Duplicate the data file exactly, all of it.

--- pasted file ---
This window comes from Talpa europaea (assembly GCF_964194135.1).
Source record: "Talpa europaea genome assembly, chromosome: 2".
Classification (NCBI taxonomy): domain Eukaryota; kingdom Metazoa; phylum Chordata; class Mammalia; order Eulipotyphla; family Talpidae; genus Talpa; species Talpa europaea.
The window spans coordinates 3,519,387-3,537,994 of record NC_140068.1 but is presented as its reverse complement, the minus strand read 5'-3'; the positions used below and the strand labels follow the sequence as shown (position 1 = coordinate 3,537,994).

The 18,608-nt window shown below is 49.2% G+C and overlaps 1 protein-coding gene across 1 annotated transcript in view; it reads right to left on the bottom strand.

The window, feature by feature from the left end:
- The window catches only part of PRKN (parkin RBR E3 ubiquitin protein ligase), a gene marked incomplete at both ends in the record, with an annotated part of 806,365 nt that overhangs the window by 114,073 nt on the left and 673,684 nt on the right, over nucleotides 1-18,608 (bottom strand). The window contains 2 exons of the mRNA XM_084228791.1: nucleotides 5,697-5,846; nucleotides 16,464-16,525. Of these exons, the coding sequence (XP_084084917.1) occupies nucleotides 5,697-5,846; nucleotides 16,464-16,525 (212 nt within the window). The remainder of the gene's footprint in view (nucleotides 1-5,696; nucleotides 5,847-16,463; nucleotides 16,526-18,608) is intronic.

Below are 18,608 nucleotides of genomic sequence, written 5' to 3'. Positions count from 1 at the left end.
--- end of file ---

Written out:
This window comes from Talpa europaea (assembly GCF_964194135.1).
Source record: "Talpa europaea genome assembly, chromosome: 2".
Classification (NCBI taxonomy): domain Eukaryota; kingdom Metazoa; phylum Chordata; class Mammalia; order Eulipotyphla; family Talpidae; genus Talpa; species Talpa europaea.
The window spans coordinates 3,519,387-3,537,994 of record NC_140068.1 but is presented as its reverse complement, the minus strand read 5'-3'; the positions used below and the strand labels follow the sequence as shown (position 1 = coordinate 3,537,994).

The 18,608-nt window shown below is 49.2% G+C and overlaps 1 protein-coding gene across 1 annotated transcript in view; it reads right to left on the bottom strand.

The window, feature by feature from the left end:
- The window catches only part of PRKN (parkin RBR E3 ubiquitin protein ligase), a gene marked incomplete at both ends in the record, with an annotated part of 806,365 nt that overhangs the window by 114,073 nt on the left and 673,684 nt on the right, over nucleotides 1-18,608 (bottom strand). The window contains 2 exons of the mRNA XM_084228791.1: nucleotides 5,697-5,846; nucleotides 16,464-16,525. Of these exons, the coding sequence (XP_084084917.1) occupies nucleotides 5,697-5,846; nucleotides 16,464-16,525 (212 nt within the window). The remainder of the gene's footprint in view (nucleotides 1-5,696; nucleotides 5,847-16,463; nucleotides 16,526-18,608) is intronic.

Below are 18,608 nucleotides of genomic sequence, written 5' to 3'. Positions count from 1 at the left end.